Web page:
Last weekend, a potential adopter came by to see Chance. She were looking for a bunny to bond with her own. She had arranged to see Chance, and one of Chance’s brothers, Oreo. She ended up bringing home Oreo. Although I was sad not to see Chance go to a good home, I think she probably made the right decision. Chance is a little aggressive, and so is her bunny; Oreo, on the other hand, is apparently one laid-back bun. Sounds like a better fit.
Right now, Chance is napping on his blue blanket on the floor. He’s been up an down all morning. We’ve had some nice snuggles on the sofa, too. (I’m still home sick.)
It’s an odd thing, fostering… I know I would have missed him, if he’d gone, but knowing he’s been passed by also makes me melancholy.
He’s a good rabbit. He’s growing to trust me more and more. He’s bonding with me… a frightening prospect. I know I should pull back. But how can I?
Today, I learned a few more details of Chancellor’s past. There is a woman who keeps un-fixed rabbits under a kind of “open-door policy.” She lives on the ground floor of an apartment tower, and the rabbits are let loose on the grassy area outside her door (never mind the driveway and parking lot, the raccoons and dogs…). They breed like, well, you know. Real “laissez-faire” type in regards to food, medical care, social needs, protection… Toronto Animal Services and Rabbit Rescue were involved in a round-up, and from thence came Chance. He’s such a little trooper!
Our first days with Chance have been fun but stressful:
His schedule is out of whack, so he’s sleepy when I think he should be waking up — I sit there thinking is he just sleepy OR DOES HE HAVE GAS!?!?!?!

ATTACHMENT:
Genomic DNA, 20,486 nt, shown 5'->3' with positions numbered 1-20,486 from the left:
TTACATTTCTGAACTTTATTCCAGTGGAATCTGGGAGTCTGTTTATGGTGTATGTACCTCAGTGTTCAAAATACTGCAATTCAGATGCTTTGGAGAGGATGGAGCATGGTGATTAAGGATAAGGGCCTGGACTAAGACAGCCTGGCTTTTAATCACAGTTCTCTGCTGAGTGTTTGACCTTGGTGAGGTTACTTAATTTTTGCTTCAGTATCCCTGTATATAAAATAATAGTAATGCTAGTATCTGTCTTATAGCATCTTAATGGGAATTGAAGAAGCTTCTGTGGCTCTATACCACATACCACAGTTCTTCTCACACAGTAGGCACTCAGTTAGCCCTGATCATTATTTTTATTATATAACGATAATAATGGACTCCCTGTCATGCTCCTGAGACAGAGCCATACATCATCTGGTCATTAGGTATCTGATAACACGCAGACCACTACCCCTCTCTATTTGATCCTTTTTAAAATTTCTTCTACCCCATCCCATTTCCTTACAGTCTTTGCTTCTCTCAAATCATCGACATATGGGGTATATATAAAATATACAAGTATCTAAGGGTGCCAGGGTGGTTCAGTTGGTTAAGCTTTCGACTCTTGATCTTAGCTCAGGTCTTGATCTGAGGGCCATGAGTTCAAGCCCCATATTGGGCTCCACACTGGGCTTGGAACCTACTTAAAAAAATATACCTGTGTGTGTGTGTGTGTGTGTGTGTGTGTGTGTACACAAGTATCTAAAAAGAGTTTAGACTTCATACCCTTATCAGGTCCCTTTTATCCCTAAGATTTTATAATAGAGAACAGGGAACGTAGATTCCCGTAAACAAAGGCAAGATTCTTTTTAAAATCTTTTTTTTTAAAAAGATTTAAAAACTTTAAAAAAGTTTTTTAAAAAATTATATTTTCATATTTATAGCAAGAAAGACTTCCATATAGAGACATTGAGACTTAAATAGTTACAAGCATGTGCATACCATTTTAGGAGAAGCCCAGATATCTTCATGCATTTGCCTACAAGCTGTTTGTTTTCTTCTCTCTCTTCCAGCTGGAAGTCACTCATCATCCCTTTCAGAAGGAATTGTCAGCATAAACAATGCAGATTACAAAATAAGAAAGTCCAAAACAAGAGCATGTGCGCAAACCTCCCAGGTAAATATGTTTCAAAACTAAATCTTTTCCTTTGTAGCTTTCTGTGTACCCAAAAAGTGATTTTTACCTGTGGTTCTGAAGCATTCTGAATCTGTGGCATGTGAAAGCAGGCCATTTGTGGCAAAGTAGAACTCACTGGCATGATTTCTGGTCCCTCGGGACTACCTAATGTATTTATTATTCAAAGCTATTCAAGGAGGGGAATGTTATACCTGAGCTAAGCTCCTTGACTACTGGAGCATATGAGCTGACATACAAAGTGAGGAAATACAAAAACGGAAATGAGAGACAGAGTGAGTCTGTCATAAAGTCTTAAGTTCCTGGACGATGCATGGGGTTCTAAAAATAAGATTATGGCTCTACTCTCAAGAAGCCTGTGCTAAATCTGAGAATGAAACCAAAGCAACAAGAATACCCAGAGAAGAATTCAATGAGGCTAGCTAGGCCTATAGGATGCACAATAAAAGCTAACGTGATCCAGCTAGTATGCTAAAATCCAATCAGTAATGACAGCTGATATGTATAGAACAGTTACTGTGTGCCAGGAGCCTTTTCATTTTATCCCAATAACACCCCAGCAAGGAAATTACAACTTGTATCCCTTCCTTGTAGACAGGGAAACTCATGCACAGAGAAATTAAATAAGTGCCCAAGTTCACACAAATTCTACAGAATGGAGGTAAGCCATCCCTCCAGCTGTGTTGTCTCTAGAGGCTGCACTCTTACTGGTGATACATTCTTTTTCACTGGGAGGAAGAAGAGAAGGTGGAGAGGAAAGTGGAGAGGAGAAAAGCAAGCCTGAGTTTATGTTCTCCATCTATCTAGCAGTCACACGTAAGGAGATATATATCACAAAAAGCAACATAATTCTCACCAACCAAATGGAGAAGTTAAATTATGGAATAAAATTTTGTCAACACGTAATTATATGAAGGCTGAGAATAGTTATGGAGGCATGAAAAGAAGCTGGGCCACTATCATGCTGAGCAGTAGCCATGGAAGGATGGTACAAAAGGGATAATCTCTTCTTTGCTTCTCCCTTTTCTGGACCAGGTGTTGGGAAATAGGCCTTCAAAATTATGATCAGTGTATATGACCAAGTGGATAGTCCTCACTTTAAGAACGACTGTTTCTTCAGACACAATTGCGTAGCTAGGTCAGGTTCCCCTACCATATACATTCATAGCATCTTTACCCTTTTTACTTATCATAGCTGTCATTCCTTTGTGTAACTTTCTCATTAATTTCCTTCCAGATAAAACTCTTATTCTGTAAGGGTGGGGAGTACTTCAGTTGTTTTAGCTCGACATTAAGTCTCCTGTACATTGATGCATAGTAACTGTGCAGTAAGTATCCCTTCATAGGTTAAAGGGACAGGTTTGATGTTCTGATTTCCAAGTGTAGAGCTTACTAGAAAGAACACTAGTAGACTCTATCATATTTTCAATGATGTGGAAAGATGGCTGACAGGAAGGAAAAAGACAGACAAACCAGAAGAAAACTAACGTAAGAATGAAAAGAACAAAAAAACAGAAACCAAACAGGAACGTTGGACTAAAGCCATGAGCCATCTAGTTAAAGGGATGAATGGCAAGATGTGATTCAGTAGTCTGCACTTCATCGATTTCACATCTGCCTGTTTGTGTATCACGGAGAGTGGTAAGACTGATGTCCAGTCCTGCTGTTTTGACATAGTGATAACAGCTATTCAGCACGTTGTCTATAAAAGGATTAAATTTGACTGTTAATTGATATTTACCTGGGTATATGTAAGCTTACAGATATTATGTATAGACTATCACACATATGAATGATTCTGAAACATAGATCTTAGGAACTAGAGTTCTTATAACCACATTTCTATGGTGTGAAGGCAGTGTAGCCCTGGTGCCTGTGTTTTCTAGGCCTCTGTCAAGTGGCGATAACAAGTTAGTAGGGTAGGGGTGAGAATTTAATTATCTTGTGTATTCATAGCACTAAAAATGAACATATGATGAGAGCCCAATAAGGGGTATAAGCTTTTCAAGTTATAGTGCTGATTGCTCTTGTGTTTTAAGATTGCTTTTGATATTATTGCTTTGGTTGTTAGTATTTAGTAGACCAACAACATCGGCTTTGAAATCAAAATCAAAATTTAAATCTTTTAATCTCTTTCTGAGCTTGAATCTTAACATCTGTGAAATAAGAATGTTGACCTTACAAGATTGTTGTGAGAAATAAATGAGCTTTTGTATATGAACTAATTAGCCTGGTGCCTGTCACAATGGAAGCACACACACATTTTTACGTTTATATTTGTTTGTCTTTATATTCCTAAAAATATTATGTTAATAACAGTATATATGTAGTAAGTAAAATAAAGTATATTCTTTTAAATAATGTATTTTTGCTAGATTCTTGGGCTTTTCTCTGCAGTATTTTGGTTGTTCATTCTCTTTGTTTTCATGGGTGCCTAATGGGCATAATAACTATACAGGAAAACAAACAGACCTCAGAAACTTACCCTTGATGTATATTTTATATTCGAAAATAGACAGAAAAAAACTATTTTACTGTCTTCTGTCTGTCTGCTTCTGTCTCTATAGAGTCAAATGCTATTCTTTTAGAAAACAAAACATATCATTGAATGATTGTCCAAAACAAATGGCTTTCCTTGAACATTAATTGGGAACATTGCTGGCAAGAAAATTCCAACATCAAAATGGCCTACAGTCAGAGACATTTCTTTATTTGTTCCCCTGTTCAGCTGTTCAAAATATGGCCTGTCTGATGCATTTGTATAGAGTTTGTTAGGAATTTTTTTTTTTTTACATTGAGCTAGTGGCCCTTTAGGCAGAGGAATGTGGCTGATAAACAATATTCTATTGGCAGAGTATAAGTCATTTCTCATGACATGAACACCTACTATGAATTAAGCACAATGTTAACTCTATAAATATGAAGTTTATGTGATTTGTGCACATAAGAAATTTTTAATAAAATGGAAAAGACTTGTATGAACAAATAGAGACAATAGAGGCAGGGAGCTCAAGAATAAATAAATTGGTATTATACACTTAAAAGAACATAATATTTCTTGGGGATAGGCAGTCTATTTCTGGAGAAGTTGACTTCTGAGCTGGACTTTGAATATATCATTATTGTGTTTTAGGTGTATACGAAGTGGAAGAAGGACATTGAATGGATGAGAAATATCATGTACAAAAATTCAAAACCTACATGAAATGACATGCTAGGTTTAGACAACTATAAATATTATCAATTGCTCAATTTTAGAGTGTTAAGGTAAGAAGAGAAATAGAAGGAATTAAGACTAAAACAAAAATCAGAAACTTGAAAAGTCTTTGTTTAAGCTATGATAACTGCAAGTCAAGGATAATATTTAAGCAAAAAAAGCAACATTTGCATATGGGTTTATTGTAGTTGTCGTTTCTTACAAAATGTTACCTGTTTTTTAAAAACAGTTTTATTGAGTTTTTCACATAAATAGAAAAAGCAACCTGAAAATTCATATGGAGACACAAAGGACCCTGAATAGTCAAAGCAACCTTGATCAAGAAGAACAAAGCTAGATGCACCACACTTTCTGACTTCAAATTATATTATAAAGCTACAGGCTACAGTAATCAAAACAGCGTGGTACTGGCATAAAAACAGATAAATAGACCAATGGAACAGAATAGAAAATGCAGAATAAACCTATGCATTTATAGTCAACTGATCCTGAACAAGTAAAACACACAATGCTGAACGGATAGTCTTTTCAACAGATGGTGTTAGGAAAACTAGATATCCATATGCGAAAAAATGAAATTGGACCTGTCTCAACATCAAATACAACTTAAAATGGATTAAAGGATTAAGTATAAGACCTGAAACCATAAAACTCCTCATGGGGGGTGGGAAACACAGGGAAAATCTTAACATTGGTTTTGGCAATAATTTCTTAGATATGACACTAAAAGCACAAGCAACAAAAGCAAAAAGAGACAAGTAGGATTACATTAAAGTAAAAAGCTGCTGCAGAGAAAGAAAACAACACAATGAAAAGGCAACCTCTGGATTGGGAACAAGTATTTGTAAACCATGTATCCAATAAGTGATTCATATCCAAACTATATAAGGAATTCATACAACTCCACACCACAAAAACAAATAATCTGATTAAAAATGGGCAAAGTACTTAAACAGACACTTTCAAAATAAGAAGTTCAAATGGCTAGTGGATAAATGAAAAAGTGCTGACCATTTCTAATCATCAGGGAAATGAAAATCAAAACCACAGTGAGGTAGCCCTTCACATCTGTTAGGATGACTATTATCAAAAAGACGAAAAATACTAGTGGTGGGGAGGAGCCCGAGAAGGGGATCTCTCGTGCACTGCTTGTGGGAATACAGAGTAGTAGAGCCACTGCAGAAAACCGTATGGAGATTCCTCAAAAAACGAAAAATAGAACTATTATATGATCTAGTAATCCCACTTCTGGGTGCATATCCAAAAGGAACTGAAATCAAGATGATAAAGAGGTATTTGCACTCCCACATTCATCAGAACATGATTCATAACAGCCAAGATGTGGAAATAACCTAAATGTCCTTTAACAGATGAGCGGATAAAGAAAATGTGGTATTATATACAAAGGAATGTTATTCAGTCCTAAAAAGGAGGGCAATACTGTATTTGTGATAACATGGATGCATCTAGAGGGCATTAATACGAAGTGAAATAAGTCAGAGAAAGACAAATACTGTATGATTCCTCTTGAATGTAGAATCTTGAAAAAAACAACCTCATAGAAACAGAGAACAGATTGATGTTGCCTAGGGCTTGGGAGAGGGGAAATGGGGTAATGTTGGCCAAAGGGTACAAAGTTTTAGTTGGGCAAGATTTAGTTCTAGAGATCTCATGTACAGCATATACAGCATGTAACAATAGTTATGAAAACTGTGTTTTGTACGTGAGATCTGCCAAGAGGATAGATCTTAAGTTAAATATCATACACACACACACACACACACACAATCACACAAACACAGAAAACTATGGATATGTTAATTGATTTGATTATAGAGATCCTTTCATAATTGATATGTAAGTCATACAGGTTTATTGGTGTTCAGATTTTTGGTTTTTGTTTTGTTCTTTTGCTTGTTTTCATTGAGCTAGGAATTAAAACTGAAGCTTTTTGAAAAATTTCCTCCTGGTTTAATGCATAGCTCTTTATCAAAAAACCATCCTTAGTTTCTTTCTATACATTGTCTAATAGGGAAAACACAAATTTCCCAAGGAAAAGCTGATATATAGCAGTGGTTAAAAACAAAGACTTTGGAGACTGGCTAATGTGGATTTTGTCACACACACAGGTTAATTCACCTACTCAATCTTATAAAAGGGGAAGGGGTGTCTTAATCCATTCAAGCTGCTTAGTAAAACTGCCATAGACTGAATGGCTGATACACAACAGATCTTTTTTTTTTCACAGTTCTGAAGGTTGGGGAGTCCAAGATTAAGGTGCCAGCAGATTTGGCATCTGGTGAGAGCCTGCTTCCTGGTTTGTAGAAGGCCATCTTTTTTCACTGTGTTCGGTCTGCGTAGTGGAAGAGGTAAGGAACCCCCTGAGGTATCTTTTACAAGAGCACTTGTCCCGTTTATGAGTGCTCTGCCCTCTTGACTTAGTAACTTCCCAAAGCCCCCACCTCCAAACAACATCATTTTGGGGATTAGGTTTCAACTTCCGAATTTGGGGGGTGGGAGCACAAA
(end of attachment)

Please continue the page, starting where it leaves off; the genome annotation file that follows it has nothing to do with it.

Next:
He drinks and pees less than my last rabbit (but then, he’s also smaller than my last rabbit), and on his first day he didn’t use the litter at all (making me wonder, Does he know it’s a litter? So I threw in some handfuls from his old box. Don’t know if that helped or not, but anyway he used it overnight), so is he just settling in and/or being his normal self OR DOES HE HAVE A BLADDER STONE BLOCKING HIS URETHRA!?!?!?!
I’ve found a few clusters of cecotropes, so is he just a little upset from the move and/or does he need a slight diet adjustment, OR IS THIS THE BEGINNING OF STASIS!?!?!?!
His nails are rather long (grown into points! I’ve never even seen that before) and he’s starting to moult, so he needs grooming, but that’s not what he wants from me right now (he likes being petted but hates being handled) — should I give him his space OR WILL THAT MAKE HIM SICK!?!?!?!
When I tried to weigh him, he spazzed and jumped out of the bin eye-first into a metal stool leg (eye-first? How could he not see that coming?) — DID HE INJURE HIS EYE!?!?!?!
And other lines of catastrophic thinking…
So I look for other signs of problems and thankfully find none. Really he’s just sleepy because a moment later he gives a good stretch and then plays with me for the rest of the night. He may not pee much but he does pee and there’s no straining, signs of pain, or dribbling. He did leave those cecotropes but at least they’re well-formed, and his poops are well-formed too (and we are going to transition his diet over the next month). A few more days of long nails won’t kill him. And maybe he did hurt his eye, but he isn’t showing it yet; when and if he does, we’ll go to the vet’s, plain and simple.
So STOP WORRYING!!!!
(Or “Chance,” as he’s known officially.)
I’m very excited to say that yesterday I began the process of bunny fostering!!
Okay, so I won’t be able to take in the animals until next spring, but since I’m the eager type, and since you can never be too prepared, I decided it was time to start the ball rolling.
This is the first time I’ll be able to prepare for a new pet because my last two pets were unplanned. I’m so pleased that I can finally do this the right way! To frame my preparations, I’m working with the “rabbit checklist” I designed for the TRC. I’m using the Word version (which can be downloaded here) and filling it up with notes, like:
As you can see, I have a lot of thinking and shopping around to do…